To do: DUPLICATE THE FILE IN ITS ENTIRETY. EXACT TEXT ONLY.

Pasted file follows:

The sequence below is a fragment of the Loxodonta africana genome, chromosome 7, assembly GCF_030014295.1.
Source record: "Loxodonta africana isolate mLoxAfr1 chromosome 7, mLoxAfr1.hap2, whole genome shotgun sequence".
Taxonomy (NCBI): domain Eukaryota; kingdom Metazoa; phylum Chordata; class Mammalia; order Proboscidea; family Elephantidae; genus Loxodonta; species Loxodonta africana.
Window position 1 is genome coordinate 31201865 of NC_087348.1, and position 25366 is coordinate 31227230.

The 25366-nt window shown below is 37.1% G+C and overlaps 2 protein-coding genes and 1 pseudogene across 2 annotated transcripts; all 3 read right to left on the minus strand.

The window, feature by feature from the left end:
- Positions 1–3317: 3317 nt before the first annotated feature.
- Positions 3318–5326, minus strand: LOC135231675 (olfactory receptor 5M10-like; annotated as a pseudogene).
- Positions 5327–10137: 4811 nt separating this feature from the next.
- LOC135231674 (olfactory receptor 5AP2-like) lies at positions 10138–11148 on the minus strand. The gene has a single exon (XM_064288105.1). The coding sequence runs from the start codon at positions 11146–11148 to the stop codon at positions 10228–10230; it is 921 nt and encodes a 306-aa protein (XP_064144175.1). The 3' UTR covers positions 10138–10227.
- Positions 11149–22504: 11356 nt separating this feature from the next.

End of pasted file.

The sequence below is a fragment of the Loxodonta africana genome, chromosome 7, assembly GCF_030014295.1.
Source record: "Loxodonta africana isolate mLoxAfr1 chromosome 7, mLoxAfr1.hap2, whole genome shotgun sequence".
Taxonomy (NCBI): domain Eukaryota; kingdom Metazoa; phylum Chordata; class Mammalia; order Proboscidea; family Elephantidae; genus Loxodonta; species Loxodonta africana.
Window position 1 is genome coordinate 31201865 of NC_087348.1, and position 25366 is coordinate 31227230.

The 25366-nt window shown below is 37.1% G+C and overlaps 2 protein-coding genes and 1 pseudogene across 2 annotated transcripts; all 3 read right to left on the minus strand.

The window, feature by feature from the left end:
- Positions 1–3317: 3317 nt before the first annotated feature.
- Positions 3318–5326, minus strand: LOC135231675 (olfactory receptor 5M10-like; annotated as a pseudogene).
- Positions 5327–10137: 4811 nt separating this feature from the next.
- LOC135231674 (olfactory receptor 5AP2-like) lies at positions 10138–11148 on the minus strand. The gene has a single exon (XM_064288105.1). The coding sequence runs from the start codon at positions 11146–11148 to the stop codon at positions 10228–10230; it is 921 nt and encodes a 306-aa protein (XP_064144175.1). The 3' UTR covers positions 10138–10227.
- Positions 11149–22504: 11356 nt separating this feature from the next.